# Barycentric coordinate system

In geometry, a barycentric coordinate system is a coordinate system in which the location of a point is specified by reference to a simplex (a triangle for points in a plane, a tetrahedron for points in three-dimensional space, etc.). The barycentric coordinates of a point can be interpreted as masses placed at the vertices of the simplex, such that the point is the center of mass (or barycenter) of these masses. These masses can be zero or negative; they are all positive if and only if the point is inside the simplex.

A 3-simplex, with barycentric subdivisions of 1-faces (edges) 2-faces (triangles) and 3-faces (body).

Every point has barycentric coordinates, and their sum is not zero. Two tuples of barycentric coordinates specify the same point if and only if they are proportional; that is to say, if one tuple can be obtained by multiplying the elements of the other tuple by the same non-zero number. Therefore, barycentric coordinates are either considered to be defined up to multiplication by a nonzero constant, or normalized for summing to unity.

Barycentric coordinates were introduced by August Ferdinand Möbius in 1827.[1][2][3] They are special homogenous coordinates. Barycentric coordinates are strongly related with Cartesian coordinates and, more generally, to affine coordinates (see Affine space § Relationship between barycentric and affine coordinates).

Barycentric coordinates are particularly useful in triangle geometry for studying properties that do not depend on the angles of the triangle, such as Ceva's theorem. In computer-aided design, they are useful for defining some kinds of Bézier surfaces.[4][5]

## Definition

Let ${\displaystyle A_{0},\ldots ,A_{n}}$  be n + 1 points in a Euclidean space, a flat or an affine space ${\displaystyle \mathbf {A} }$  of dimension n that are affinely independent; this means that there is no affine subspace of dimension n that contains all the points, or, equivalently that the points define a simplex. Given any point ${\displaystyle P\in \mathbf {A} ,}$  there are scalars ${\displaystyle a_{0},\ldots ,a_{n}}$  that are not all zero, such that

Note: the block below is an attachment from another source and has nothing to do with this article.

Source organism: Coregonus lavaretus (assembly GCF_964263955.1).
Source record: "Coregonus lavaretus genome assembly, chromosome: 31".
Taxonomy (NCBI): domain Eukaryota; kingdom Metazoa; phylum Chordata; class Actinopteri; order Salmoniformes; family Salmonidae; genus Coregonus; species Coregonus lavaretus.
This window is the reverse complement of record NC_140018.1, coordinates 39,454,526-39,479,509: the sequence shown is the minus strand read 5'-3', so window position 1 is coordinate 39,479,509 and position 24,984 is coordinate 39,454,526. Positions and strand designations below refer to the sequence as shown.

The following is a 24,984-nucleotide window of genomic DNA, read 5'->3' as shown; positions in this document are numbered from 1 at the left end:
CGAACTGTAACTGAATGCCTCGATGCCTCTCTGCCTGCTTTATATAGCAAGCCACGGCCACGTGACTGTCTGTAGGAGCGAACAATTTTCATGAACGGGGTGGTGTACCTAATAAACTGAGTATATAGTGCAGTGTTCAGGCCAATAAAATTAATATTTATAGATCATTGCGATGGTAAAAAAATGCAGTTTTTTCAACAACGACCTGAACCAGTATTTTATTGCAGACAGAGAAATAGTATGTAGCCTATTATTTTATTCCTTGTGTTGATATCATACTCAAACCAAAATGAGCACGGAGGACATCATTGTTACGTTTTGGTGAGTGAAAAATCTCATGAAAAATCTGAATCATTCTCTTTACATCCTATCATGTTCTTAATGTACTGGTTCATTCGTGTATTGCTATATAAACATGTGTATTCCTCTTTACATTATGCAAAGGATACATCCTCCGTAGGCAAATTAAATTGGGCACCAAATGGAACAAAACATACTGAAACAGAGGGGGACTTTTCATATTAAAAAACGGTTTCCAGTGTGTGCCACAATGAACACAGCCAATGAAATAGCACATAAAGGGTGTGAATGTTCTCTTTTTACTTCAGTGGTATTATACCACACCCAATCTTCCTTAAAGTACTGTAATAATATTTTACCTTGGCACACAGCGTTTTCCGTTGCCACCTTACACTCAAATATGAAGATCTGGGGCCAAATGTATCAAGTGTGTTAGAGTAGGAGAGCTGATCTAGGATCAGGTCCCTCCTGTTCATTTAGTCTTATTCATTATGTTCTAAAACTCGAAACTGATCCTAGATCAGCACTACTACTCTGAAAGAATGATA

${\displaystyle (a_{0}+\cdots +a_{n}){\overrightarrow {OP}}=a_{0}{\overrightarrow {OA_{0}}}+\cdots +a_{n}{\overrightarrow {OA_{n}}},}$

for any point O. (As usual, the notation ${\displaystyle {\overrightarrow {AB}}}$  represents the translation vector or free vector that maps the point A to the point B.)

The elements of a (n + 1) tuple ${\displaystyle (a_{0}:\dotsc :a_{n})}$  that satisfies this equation are called barycentric coordinates of P with respect to ${\displaystyle A_{0},\ldots ,A_{n}.}$  The use of colons in the notation of the tuple means that barycentric coordinates are a sort of homogeneous coordinates, that is, the point is not changed if all coordinates are multiplied by the same nonzero constant. Moreover, the barycentric coordinates are also not changed if the auxiliary point O, the origin, is changed.

The barycentric coordinates of a point are unique up to a scaling. That is, two tuples ${\displaystyle (a_{0}:\dotsc :a_{n})}$  and ${\displaystyle (b_{0}:\dotsc :b_{n})}$  are barycentric coordinates of the same point if and only if there is a nonzero scalar ${\displaystyle \lambda }$  such that ${\displaystyle b_{i}=\lambda a_{i}}$  for every i.

In some contexts, it is useful to make unique the barycentric coordinates of a point. This is obtained by imposing the condition

${\displaystyle \sum a_{i}=1,}$

or equivalently by dividing every ${\displaystyle a_{i}}$  by the sum of all ${\displaystyle a_{i}.}$  These specific barycentric coordinates are called normalized or absolute barycentric coordinates.[6] Sometimes, they are also called affine coordinates, although this term refers commonly to a slightly different concept.

Sometimes, this is the normalized barycentric coordinates that are called barycentric coordinates. In this case the above defined coordinates are called homogeneous barycentric coordinates.

With above notation, the homogeneous barycentric coordinates of Ai are all zero, except the one of index i. When working over the real numbers (the above definition is also used for affine spaces over an arbitrary field), the points whose all normalized barycentric coordinates are nonnegative form the convex hull of ${\displaystyle \{A_{0},\ldots ,A_{n}\},}$  which is the simplex that has these points as its vertices.

With above notation, a tuple ${\displaystyle (a_{1},\ldots ,a_{n})}$  such that